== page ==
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Sports & Recreation Ice & Figure Skating

Soulmates on Ice

by (author) Meagan Duhamel, Eric Radford & Laura E. Young

Publisher
Latitude 46 Publishing
Initial publish date
Nov 2018
Category
Ice & Figure Skating
  • Paperback / softback

    ISBN
    9781988989013
    Publish Date
    Nov 2018
    List Price
    $22.95

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Description

Discover the unlikely path Meagan Duhamel and Eric Radford followed en route to the top of the world in figure skating. The Northern Ontario pairs skaters, who won a complete set of Olympic medals, reflect on how they developed a working relationship and honed their resilience in a sport that often left them bloodied and bruised. Ultimately, the two-time world champions earned the perfect, storybook ending to the sport they have adored since they laced up their first pair of skates.

About the authors

Northern Ontario skaters Meagan Duhamel of Lively, and Eric Radford of Balmertown, became the first pair in the world to land a throw quadruple Salchow at the Olympics. At the 2018 Winter Olympics, they led Canada to the team event gold and won the bronze in the individual pairs. They also won silver in the team event at the 2014 Olympics. The two-time world champions are also seven-time Canadian champions. Off ice, Duhamel is a certified holistic nutritionist and Radford is composer with his Grade 9 from the Royal Conservatory of Music. They live in Montréal, Quebec, Canada.

Meagan Duhamel's profile page

Northern Ontario skaters Meagan Duhamel of Lively, and Eric Radford of Balmertown, became the first pair in the world to land a throw quadruple Salchow at the Olympics. At the 2018 Winter Olympics, they led Canada to the team event gold and won the bronze in the individual pairs. They also won silver in the team event at the 2014 Olympics. The two-time world champions are also seven-time Canadian champions. Off ice, Duhamel is a certified holistic nutritionist and Radford is composer with his Grade 9 from the Royal Conservatory of Music. They live in Montréal, Quebec, Canada.

Eric Radford's profile page

Laura E. Young is a journalist based in Sudbury and the author of the award-winning Solo Yet Never Alone Swimming the Great Lakes. A graduate of the University of Kings College in Halifax, N.S., she has worked in various media in Northern Ontario and has won awards for sports, feature, and spot-news writing through the OCNA. She teaches in Cambrian College's public relations program and is a certified lifeguard, swimmer and advocate for water quality and safety.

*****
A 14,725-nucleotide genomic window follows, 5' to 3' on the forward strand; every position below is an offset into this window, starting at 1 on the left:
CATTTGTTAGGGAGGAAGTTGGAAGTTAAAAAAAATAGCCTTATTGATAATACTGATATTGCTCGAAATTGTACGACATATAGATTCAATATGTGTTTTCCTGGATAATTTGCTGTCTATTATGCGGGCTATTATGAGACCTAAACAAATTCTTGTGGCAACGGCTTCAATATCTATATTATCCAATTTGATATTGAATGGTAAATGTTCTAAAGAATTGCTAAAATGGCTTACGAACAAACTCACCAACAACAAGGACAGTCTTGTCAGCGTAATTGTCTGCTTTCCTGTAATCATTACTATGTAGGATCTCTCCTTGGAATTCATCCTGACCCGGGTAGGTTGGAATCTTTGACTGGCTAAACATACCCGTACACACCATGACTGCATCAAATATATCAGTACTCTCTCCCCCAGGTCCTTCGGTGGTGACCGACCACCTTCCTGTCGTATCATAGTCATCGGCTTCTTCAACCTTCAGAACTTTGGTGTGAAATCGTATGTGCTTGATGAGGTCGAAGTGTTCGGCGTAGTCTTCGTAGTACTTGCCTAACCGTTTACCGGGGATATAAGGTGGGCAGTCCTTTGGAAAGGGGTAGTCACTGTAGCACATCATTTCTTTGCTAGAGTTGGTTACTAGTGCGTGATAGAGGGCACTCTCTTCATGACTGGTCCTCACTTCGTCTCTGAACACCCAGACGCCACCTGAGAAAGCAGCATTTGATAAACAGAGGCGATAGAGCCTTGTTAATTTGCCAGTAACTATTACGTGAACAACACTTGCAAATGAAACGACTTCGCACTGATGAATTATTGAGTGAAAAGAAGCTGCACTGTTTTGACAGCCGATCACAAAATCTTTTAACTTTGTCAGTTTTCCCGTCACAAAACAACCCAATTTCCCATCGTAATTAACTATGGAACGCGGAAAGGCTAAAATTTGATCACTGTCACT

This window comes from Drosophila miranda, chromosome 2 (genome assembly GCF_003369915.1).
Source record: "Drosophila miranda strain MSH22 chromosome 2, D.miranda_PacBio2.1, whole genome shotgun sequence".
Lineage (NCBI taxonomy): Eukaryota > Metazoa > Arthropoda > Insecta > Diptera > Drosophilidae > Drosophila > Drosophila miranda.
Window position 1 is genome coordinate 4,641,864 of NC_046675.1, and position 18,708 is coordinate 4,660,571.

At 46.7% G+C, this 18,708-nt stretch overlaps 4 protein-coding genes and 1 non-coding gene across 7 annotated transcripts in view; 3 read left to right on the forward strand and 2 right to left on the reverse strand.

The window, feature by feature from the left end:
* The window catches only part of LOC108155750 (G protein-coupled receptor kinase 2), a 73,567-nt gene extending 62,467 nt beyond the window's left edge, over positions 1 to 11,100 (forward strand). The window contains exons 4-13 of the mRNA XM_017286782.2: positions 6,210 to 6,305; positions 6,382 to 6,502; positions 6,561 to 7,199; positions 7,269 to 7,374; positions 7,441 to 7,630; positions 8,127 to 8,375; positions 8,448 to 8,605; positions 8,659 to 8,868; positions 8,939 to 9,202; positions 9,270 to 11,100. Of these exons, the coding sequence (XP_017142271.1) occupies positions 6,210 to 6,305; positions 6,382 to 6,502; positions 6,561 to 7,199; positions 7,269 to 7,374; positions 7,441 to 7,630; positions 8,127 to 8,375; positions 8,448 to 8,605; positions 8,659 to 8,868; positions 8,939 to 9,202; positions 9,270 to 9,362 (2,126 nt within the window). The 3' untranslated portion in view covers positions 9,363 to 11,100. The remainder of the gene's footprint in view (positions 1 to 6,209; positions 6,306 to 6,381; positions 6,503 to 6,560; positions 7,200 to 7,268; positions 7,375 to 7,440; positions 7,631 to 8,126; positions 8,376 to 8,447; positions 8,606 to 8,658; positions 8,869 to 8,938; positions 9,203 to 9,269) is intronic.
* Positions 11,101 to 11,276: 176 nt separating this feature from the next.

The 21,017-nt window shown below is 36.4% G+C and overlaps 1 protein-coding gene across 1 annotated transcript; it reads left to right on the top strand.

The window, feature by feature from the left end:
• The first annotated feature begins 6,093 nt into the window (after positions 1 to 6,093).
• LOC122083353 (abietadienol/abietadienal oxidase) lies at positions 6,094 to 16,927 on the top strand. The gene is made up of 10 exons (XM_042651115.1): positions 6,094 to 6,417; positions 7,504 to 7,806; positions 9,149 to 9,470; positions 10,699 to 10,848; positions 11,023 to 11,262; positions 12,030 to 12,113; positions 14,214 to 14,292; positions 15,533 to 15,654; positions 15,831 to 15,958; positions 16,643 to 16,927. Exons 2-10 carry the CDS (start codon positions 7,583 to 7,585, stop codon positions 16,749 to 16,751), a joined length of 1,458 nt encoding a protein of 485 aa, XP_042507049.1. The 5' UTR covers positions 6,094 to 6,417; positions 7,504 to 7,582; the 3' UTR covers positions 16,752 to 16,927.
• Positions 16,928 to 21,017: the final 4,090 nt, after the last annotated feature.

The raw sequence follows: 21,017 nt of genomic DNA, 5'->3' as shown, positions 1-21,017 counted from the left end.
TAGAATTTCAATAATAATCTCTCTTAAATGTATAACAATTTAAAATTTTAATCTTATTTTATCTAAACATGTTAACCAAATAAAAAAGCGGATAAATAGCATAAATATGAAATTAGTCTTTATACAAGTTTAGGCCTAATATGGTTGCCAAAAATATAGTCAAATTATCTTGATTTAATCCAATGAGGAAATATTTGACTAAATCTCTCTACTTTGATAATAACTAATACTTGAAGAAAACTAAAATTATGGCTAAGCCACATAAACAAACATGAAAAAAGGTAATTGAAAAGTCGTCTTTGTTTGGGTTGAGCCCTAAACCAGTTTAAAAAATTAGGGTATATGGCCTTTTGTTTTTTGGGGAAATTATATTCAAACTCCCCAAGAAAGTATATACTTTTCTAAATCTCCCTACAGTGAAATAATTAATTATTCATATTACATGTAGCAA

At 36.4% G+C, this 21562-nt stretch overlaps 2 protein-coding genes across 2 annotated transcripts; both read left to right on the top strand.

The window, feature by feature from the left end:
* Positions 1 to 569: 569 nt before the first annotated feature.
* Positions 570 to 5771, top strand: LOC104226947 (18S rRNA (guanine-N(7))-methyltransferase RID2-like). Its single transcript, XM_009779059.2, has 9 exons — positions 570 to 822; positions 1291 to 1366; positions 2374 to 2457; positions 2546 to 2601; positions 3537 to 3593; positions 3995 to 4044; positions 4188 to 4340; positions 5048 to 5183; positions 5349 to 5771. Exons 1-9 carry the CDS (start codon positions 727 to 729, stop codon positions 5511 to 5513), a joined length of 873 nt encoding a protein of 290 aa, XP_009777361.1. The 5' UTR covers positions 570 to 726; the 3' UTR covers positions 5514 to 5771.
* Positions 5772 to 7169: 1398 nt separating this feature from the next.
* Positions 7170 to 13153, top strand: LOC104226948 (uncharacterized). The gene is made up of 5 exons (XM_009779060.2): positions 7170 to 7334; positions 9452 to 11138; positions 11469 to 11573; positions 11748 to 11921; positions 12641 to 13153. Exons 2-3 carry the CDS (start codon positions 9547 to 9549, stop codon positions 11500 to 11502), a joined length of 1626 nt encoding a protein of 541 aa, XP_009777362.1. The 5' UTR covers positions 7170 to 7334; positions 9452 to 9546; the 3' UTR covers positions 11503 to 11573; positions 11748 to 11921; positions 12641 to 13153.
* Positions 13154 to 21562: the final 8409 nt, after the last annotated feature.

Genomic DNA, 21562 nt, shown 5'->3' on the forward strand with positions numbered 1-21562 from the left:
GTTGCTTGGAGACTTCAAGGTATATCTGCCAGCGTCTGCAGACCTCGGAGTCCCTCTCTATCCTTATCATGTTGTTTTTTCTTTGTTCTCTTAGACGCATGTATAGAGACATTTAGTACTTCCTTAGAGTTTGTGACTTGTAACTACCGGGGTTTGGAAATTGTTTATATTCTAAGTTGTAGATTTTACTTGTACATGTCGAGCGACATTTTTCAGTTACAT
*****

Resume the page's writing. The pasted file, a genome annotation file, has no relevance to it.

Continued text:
Laura E. Young's profile page

Excerpt: Soulmates on Ice (by (author) Meagan Duhamel, Eric Radford & Laura E. Young)

The First Perfect Skate

And so for about five minutes I go all fan-girl and enjoy the fact that I'm watching Meaganand Eric train at their new home base in Sainte-Julie, on Montreal's south shore, just afterLabour Day 2017. They both appear separately to greet me this September morning andmanage to get the interview done wedged in between the focused routine and lifestyle ofthe elite athlete.

In this case there are added features specific to Meagan and Eric: one of Meagan's puppieswas sick overnight and now has to go to the vet; Eric has his osteopath appointment as partof the vital maintenance required to keep his back healthy for the Olympic season.

Arena Ste-Julie is nondescript, with nothing fancy to indicate that it's home to an eliteskating school. It's just the basics: ice, boards, stands. There is a pile of crash pads in thecorner; one assumes for the short track speed skaters who train here.You're quickly reminded about one truth of figure skating: that there is nothing betweenthe ice and the skater falling on it. After watching one fifty-minute training session I'm closeto tossing a couple of crash pads over the glass to where one skater keeps falling. Over andover she jumps; over and over she falls.